ONE ON ONE WITH THE BEAUTIES
Following the highly publicised controversy surrounding the Miss Botswana 2016 pageant, Voice journalist Tumisang Tlhabiwe sought to clarify some of the more contentious issues as well as probe the minds of the Queen ( Thata Kenosi) and her princesses (Bonnie Kamona and Phatsimo Boagi).
Tumisang: Since being crowned, you have received a lot of criticism about your response to the question of how to address youth unemployment. Is there anything you want to say to your detractors?
Thata Kenosi: I am human and when I stepped on stage and was asked my question, I obviously choked and got stage fright.
When responding, I was trying to highlight how ESP (Economic Stimulus Package) is an already existing strategy that is being used and implemented to combat the unemployment rate amongst the youth.
I was going to go further and elaborate, highlighting on the solution that I believe could reduce, if not eliminate unemployment rates amongst Batswana youth.
Tumisang: Didn’t you know that ESP is a highly controversial topic?
Thata Kenosi: I really didn’t think it would cause so much controversy but at least now Batswana know more about ESP. (chuckles)
Tumisang: But obviously Batswana know the ins and outs of ESP hence they booed you. If they didn’t know about it they wouldn’t have reacted the way they did. Did you not take this into account?
Thata Kenosi: My idea was to answer the question on a political basis without taking attention away from what exactly my solutions were.
It was simply supposed to be a brief moment of me explaining that there is already a strategy in place.
Tumisang: And what of the controversy surrounding your body art? Do you have any tattoos?
Thata Kenosi: I do not have any visible tattoos that contravene the rules and regulations of the pageant as far as I understand them.
Tumisang: What was your motivation for entering the pageant?
Thata Kenosi: After completing my high school in Japan, I came back wanting to know more and be more aware of what it means to be a proud Motswana.
It was the desire to understand my heritage and culture that drove me to compete in the competition.
I now understand what it takes to be an ambassador of a country you don’t really understand.
It has allowed me to learn my language which is Setswana and enabled me to be more confident in speaking it.
I do understand it and now working on pronunciation when speaking.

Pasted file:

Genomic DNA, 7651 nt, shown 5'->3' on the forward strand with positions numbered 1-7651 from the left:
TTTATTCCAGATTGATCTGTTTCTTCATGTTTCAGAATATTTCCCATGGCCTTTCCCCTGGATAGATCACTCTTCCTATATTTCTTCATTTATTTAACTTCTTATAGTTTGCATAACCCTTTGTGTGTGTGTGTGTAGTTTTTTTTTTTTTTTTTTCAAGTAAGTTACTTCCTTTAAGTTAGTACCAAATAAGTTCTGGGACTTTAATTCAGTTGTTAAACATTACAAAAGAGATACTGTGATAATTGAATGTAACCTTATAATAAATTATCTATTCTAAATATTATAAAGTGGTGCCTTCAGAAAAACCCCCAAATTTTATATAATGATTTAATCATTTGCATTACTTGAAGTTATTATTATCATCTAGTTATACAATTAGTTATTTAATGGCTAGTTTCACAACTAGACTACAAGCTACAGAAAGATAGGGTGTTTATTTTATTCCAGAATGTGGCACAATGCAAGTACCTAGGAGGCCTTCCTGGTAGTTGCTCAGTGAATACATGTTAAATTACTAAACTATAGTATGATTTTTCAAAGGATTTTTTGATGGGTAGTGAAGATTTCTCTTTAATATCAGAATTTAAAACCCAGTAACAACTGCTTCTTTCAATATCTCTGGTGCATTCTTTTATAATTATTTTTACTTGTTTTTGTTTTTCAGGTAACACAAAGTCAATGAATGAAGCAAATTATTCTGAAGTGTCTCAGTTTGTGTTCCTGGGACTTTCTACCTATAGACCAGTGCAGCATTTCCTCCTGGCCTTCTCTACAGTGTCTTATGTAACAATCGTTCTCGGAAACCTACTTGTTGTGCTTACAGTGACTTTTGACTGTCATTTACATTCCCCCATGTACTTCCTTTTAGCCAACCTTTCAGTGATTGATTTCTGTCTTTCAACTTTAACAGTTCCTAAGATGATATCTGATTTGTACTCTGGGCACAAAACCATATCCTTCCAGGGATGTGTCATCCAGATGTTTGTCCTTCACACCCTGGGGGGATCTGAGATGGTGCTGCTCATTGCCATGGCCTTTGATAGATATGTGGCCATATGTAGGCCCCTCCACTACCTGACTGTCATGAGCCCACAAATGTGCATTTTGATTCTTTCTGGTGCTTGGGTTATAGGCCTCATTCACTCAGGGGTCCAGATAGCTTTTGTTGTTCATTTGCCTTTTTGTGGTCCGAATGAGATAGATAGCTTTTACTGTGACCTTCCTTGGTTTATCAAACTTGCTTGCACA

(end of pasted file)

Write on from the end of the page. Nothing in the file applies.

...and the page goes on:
Tumi: Moving on to the 1st princess. Many people suggest that beauty pageants are an anti-feminist tool to objectify women. How do you respond to this notion?
Bonnie Kamona: I shared the same view before taking part in the pageant but that was because I wasn’t well informed.
I think a lot of confusion comes from lack of knowledge but having partaken in Miss Botswana I don’t believe that anymore.
Maybe in other countries but I do stand and believe firmly in brand Miss Botswana.
They do not condone any anti-feminist notions at all.
Tumisang: And Phatsimo, how has your life changed since your success in the pageant?
Phatsimo Boagi: Honestly, my life hasn’t changed that much.
I’m still the very same humble, hardworking, determined and dedicated person that I was.
Only now I have a bigger platform which I can take on my dreams and change the world.
I like to say that I am the change and through this platform I can bring about the changes that I want for my country and actually take part in them.
I am very grateful for the position that I am in.
Tumisang: What improvements can be made to the pageant’s transparency?
Bonnie Kamona: The entire process was actually televised every single week.
In addition, the criterion was readily available and administrators of the Facebook page always responded to any enquiries.
It’s just that people don’t seek information on time. They are more reactionary but in reality the competition has been quite transparent.
Tumisang: What do you have to say to the young lady from the competition that has been highly vocal about Thato?
Phatsimo Boagi: The ladies that are tarnishing Thata’s name should know that this is not the end for them.
They are going to want to pursue other things in life and if you have that kind of reputation, no one will want to work with you.
Tumisang: Do you think they are motivated by jealous?
Bonnie Boagi: I think it’s more to do with being petty.
Tumisang: What kind of relationship did you have with the other competitors especially the young lady mentioned before?
Bonnie Boagi: I think we were all sisters. We were all getting along and we would laugh together.
Obviously some people are a bit more competitive than others but everything was fine [throughout the duration of the competition] so it’s a bit of a shock now.
Tumisang: Do you guys get to keep the crowns?
In unison: Yes
Tumisang: Seeing as you guys lived together at the boot camp, would you say you formed a sort of sisterhood?
Bonnie Boagi: I don’t think it was exclusive to the three of us.
I treated everyone the same. It’s not uncommon to form a bond with someone you have always known.
Thata and I went to the same high school.
Tumisang: In Japan?
Bonnie Boagi: No in Pretoria but I don’t think that’s the reason.
We formed a bond because I see something in her that I see in myself which is passion and determination.
Tumisang: What advice do you have for young girls who aspire to compete in pageants?
Thato Kenosi: You need to go out of your comfort zone and be bold and brave.
Say what you want with no remorse because at the end of the day it is you who will go forth and pursue that dream.